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The Iran Deal and Diaspora-Israel Relations

July 20, 2015

Good Shabbos.  I’d like to thank Presidents Obama and Rouhani for answering a question that I’ve been struggling with for quite some time: what am I going to speak about in first Drasha as the Rabbi of Netivot?  And while conventional wisdom may advise a new rabbi against speaking about politics – especially contentious and potentially divisive issues – to not speak about it is not a choice.

While we have all seen the headlines and many of us may have reached our own conclusions about the deal, or whether anything can be done to prevent its ratification at this point, it is crucial to keep one point in mind.  Whether we like the deal or don’t like the deal, for our brothers and sisters in Israel the signing of this deal, and with it the strengthening of Iran, presents an existential threat to the State of Israel.  Not only has Israel’s sworn enemy been assured of access to weapons, easing of sanctions and the promise of many new economic opportunities, the government and the people of Israel feel abandoned by the rest of the world, her supposed allies.

How are we to react?  What is our responsibility as Jews living in Baltimore.

This question is addressed head on in this morning’s Torah reading.  In it we have the request of the tribes of Gad and Reuven to remain on the eastern bank of the Jordan River, as it was ideal pastureland:

במדבר פרשת מטות פרק לב וּמִקְנֶה רַב הָיָה לִבְנֵי רְאוּבֵן וְלִבְנֵי־גָד עָצוּם מְאֹד וַיִּרְאוּ אֶת־אֶרֶץ יַעְזֵר וְאֶת־אֶרֶץ גִּלְעָד וְהִנֵּה הַמָּקוֹם מְקוֹם מִקְנֶה: וַיָּבֹאוּ בְנֵי־גָד וּבְנֵי רְאוּבֵן וַיֹּאמְרוּ אֶל־מֹשֶׁה וְאֶל־אֶלְעָזָר הַכֹּהֵן וְאֶל־נְשִׂיאֵי הָעֵדָה לֵאמֹר:  עֲטָרוֹת וְדִיבֹן וְיַעְזֵר וְנִמְרָה וְחֶשְׁבּוֹן וְאֶלְעָלֵה וּשְׂבָם וּנְבוֹ וּבְעֹן: הָאָרֶץ אֲשֶׁר הִכָּה יְקֹוָק לִפְנֵי עֲדַת יִשְׂרָאֵל אֶרֶץ מִקְנֶה הִוא וְלַעֲבָדֶיךָ מִקְנֶה: ס וַיֹּאמְרוּ אִם־מָצָאנוּ חֵן בְּעֵינֶיךָ יֻתַּן אֶת־הָאָרֶץ הַזֹּאת לַעֲבָדֶיךָ לַאֲחֻזָּה אַל־תַּעֲבִרֵנוּ אֶת־הַיַּרְדֵּן:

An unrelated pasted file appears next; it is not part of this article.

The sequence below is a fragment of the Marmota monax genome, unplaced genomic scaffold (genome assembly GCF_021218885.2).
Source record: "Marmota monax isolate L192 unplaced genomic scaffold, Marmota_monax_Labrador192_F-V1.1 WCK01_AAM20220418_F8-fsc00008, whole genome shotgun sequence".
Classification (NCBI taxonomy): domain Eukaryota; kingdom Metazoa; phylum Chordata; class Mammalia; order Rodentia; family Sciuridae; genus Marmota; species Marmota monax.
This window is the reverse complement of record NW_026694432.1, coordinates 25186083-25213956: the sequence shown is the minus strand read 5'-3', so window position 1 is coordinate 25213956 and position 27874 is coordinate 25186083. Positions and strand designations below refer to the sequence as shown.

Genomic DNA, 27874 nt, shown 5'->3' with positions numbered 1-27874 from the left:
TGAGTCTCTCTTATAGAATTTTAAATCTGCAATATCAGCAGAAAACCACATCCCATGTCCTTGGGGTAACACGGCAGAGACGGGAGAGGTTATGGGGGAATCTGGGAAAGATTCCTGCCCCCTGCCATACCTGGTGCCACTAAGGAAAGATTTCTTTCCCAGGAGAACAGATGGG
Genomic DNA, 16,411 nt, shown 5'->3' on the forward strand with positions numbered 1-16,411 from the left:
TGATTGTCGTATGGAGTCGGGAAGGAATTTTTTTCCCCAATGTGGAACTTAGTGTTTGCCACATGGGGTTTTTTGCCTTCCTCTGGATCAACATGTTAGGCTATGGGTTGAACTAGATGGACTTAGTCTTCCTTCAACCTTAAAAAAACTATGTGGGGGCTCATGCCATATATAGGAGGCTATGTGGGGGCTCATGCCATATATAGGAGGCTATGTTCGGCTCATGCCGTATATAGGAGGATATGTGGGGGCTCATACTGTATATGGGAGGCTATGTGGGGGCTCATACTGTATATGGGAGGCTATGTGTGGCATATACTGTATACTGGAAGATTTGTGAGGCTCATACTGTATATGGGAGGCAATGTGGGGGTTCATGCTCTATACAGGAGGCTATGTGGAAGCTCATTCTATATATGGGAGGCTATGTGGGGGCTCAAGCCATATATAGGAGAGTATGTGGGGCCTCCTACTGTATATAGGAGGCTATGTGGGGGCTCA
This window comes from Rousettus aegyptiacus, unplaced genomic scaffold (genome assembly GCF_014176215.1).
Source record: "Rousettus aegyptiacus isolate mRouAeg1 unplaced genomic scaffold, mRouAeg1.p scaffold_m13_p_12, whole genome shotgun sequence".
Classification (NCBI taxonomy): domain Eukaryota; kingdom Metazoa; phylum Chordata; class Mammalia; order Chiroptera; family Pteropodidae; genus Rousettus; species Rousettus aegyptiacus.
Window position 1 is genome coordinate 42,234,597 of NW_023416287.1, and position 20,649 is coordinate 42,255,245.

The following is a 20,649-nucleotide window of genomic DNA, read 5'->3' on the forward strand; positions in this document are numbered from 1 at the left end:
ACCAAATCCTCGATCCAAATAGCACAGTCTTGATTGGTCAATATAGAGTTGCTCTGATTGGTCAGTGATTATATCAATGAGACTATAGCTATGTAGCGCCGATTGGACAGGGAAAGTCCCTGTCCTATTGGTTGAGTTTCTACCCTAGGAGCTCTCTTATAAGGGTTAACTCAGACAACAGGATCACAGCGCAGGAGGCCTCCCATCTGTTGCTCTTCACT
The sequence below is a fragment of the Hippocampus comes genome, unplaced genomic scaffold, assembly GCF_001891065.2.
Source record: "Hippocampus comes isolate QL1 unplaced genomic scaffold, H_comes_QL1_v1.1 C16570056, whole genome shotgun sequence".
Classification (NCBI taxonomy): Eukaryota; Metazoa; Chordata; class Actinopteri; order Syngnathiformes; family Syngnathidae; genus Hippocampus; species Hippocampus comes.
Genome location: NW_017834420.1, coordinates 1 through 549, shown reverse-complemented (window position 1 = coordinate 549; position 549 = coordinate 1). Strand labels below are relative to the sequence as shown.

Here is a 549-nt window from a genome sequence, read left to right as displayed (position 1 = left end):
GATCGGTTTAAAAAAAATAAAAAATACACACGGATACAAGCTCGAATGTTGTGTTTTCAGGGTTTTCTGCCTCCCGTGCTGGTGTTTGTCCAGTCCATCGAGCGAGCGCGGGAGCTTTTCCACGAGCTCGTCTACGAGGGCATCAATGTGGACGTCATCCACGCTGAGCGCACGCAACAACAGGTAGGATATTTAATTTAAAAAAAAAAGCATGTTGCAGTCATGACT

Now the children of Reuben and the children of Gad had a very great multitude of cattle and when they saw the land of Jazer, and the land of Gilead, that, behold, the place was a place for cattle, the children of Gad and the children of Reuben came and spoke unto Moses, and to Eleazar the priest, and unto the princes of the congregation, saying: ‘Ataroth, and Dibon, and Jazer, and Nimrah, and Heshbon, and Elealeh, and Sebam, and Nebo, and Beon, the land which HaShem smote before the congregation of Israel, is a land for cattle, and thy servants have cattle.’ And they said: ‘If we have found favour in thy sight, let this land be given unto thy servants for a possession; bring us not over the Jordan.’

Moshe, to say the least is not pleased:

במדבר פרשת מטות פרק לב וַיֹּאמֶר מֹשֶׁה לִבְנֵי־גָד וְלִבְנֵי רְאוּבֵן הַאַחֵיכֶם יָבֹאוּ לַמִּלְחָמָה וְאַתֶּם תֵּשְׁבוּ פֹה: וְלָמָּה תנואון תְנִיאוּן אֶת־לֵב בְּנֵי יִשְׂרָאֵל מֵעֲבֹר אֶל־הָאָרֶץ אֲשֶׁר־נָתַן לָהֶם יְקֹוָק:

And Moses said unto the children of Gad and to the children of Reuben: ‘Shall your brethren go to the war, and shall ye sit here? And wherefore will ye turn away the heart of the children of Israel from going over into the land which HaShem hath given them?

However, after his initial anger, they reach a compromise, proposed by Gad and Reuven.  The two tribes can settle on the eastern bank, outside of Eretz Yisrael proper, as long as they lead the way into battle to conquer the land.  Moshe agrees but adds that a part of the tribe of Menashe will also live with them.